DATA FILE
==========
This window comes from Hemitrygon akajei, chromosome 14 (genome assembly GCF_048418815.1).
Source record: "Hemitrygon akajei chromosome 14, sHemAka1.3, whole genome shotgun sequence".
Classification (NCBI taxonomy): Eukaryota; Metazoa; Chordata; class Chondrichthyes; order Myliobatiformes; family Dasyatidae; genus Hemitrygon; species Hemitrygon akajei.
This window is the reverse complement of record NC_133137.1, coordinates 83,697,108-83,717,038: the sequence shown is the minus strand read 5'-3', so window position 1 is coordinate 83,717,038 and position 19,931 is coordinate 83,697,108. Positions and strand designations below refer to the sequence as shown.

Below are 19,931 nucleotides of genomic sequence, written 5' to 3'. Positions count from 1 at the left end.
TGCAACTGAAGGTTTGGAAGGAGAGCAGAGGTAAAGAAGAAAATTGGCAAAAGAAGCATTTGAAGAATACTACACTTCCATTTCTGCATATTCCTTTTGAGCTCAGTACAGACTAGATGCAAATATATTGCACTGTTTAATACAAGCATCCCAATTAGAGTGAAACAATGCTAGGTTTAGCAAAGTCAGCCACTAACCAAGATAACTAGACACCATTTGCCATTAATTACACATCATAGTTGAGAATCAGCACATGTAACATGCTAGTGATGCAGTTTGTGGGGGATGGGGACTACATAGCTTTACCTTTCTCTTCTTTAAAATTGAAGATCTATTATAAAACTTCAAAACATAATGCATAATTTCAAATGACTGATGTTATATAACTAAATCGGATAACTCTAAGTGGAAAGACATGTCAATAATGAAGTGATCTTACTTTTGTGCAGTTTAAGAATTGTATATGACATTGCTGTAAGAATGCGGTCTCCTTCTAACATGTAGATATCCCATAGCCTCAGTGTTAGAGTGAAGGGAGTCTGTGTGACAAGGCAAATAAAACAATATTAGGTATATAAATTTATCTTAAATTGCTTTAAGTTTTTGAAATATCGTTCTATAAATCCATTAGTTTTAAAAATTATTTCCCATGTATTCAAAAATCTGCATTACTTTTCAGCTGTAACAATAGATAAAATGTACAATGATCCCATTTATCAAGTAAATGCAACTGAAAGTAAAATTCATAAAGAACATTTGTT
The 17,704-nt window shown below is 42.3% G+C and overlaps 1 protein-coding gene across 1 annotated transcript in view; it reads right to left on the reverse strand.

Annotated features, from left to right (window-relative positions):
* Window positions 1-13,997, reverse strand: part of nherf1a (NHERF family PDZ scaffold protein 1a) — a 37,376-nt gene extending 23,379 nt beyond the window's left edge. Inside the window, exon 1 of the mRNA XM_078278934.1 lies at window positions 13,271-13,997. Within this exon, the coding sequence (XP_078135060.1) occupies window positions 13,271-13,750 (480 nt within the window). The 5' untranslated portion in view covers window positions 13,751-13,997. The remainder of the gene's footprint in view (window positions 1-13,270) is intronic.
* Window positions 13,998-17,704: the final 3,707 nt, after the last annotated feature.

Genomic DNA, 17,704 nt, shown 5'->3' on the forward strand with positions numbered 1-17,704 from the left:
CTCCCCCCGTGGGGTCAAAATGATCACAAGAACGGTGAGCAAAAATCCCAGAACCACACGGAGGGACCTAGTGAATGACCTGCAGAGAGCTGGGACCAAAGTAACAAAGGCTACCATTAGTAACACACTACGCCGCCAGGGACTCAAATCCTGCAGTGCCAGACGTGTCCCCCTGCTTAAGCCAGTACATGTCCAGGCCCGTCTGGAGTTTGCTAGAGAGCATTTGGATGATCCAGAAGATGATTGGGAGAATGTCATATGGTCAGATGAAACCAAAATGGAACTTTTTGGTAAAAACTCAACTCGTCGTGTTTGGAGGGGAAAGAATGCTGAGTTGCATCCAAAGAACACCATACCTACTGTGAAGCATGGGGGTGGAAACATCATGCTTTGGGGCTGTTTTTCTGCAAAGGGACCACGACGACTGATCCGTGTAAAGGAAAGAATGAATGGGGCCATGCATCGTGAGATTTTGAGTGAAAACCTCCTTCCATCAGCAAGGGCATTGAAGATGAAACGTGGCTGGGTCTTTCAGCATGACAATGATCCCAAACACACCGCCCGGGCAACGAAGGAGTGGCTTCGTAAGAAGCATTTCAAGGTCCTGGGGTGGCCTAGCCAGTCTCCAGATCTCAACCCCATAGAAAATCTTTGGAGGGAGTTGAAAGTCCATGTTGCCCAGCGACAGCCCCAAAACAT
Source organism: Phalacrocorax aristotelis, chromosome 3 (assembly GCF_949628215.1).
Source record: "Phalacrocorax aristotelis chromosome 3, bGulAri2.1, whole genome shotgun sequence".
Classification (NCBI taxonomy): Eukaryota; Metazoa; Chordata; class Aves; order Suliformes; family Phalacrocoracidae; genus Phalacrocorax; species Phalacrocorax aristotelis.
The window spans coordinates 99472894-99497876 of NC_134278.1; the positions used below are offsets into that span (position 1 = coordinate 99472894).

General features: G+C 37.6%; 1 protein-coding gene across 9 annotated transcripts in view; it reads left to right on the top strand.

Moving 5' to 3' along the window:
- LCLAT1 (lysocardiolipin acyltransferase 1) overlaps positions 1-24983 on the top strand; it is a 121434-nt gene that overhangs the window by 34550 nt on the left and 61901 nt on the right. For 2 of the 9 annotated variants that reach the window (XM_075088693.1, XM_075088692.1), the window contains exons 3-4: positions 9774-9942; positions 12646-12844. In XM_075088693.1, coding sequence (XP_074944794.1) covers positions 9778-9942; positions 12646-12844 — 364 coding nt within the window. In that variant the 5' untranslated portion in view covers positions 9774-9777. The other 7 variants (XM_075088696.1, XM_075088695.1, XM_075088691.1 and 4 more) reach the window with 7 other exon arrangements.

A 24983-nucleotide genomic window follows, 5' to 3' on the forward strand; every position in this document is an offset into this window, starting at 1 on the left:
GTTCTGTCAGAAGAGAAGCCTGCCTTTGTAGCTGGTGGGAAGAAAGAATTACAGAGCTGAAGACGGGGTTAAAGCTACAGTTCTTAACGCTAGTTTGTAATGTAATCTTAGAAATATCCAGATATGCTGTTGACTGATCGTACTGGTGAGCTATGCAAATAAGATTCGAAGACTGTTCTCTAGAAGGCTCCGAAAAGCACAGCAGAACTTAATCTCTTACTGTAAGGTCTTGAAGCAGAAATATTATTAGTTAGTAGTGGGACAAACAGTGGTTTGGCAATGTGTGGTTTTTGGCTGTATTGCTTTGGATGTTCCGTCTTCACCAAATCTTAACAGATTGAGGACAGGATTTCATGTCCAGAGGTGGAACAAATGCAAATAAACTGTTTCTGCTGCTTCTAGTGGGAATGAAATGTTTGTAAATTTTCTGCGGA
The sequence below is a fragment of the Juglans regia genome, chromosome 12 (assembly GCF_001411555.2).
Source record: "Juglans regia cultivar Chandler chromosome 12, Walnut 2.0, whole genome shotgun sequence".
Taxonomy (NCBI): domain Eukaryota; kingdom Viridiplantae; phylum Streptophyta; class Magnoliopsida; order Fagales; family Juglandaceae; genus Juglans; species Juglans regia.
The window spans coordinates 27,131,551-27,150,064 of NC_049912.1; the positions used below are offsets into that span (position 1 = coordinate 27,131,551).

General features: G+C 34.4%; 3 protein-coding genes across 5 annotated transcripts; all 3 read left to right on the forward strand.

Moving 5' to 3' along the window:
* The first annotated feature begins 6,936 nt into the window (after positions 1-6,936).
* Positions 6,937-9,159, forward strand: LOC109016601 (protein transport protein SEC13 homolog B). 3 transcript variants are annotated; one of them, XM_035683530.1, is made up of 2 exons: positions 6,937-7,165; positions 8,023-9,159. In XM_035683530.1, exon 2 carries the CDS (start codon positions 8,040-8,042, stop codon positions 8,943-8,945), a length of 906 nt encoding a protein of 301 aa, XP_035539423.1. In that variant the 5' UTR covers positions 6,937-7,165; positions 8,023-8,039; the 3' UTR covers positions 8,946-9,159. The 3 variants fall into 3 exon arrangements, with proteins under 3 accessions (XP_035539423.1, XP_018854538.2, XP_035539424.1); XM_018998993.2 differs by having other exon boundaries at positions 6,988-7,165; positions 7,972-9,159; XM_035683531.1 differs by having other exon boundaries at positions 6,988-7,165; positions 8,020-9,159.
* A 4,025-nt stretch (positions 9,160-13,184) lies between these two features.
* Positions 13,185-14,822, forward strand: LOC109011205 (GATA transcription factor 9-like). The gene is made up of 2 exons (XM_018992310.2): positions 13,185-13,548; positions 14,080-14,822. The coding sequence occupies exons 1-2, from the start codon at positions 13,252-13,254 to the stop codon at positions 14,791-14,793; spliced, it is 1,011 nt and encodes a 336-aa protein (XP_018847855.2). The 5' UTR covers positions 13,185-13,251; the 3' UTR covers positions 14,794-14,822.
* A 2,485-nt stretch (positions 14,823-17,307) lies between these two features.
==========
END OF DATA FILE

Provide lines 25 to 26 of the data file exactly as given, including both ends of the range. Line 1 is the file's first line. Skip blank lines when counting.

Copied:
The window spans coordinates 27,131,551-27,150,064 of NC_049912.1; the positions used below are offsets into that span (position 1 = coordinate 27,131,551).

General features: G+C 34.4%; 3 protein-coding genes across 5 annotated transcripts; all 3 read left to right on the forward strand.